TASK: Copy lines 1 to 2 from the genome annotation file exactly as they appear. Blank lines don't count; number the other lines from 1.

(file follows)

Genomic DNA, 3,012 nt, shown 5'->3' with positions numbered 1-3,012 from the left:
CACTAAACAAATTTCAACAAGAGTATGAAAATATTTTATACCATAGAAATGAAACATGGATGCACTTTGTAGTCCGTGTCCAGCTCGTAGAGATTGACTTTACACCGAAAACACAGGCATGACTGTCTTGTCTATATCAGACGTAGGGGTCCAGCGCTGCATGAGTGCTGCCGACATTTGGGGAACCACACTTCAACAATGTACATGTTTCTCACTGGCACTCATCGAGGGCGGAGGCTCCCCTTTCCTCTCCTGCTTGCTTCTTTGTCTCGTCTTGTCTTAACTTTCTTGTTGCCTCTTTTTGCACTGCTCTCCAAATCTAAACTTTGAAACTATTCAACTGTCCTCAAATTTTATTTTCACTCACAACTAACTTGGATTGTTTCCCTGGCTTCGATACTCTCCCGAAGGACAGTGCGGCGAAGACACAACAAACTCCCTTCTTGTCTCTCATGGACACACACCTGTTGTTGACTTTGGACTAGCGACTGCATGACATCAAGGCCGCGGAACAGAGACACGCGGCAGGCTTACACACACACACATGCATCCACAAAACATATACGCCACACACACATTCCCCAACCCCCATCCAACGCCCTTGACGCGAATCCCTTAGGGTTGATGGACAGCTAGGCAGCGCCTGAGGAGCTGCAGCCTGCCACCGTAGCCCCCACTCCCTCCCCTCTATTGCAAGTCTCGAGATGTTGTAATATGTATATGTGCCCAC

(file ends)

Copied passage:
Genomic DNA, 3,012 nt, shown 5'->3' with positions numbered 1-3,012 from the left:
CACTAAACAAATTTCAACAAGAGTATGAAAATATTTTATACCATAGAAATGAAACATGGATGCACTTTGTAGTCCGTGTCCAGCTCGTAGAGATTGACTTTACACCGAAAACACAGGCATGACTGTCTTGTCTATATCAGACGTAGGGGTCCAGCGCTGCATGAGTGCTGCCGACATTTGGGGAACCACACTTCAACAATGTACATGTTTCTCACTGGCACTCATCGAGGGCGGAGGCTCCCCTTTCCTCTCCTGCTTGCTTCTTTGTCTCGTCTTGTCTTAACTTTCTTGTTGCCTCTTTTTGCACTGCTCTCCAAATCTAAACTTTGAAACTATTCAACTGTCCTCAAATTTTATTTTCACTCACAACTAACTTGGATTGTTTCCCTGGCTTCGATACTCTCCCGAAGGACAGTGCGGCGAAGACACAACAAACTCCCTTCTTGTCTCTCATGGACACACACCTGTTGTTGACTTTGGACTAGCGACTGCATGACATCAAGGCCGCGGAACAGAGACACGCGGCAGGCTTACACACACACACATGCATCCACAAAACATATACGCCACACACACATTCCCCAACCCCCATCCAACGCCCTTGACGCGAATCCCTTAGGGTTGATGGACAGCTAGGCAGCGCCTGAGGAGCTGCAGCCTGCCACCGTAGCCCCCACTCCCTCCCCTCTATTGCAAGTCTCGAGATGTTGTAATATGTATATGTGCCCAC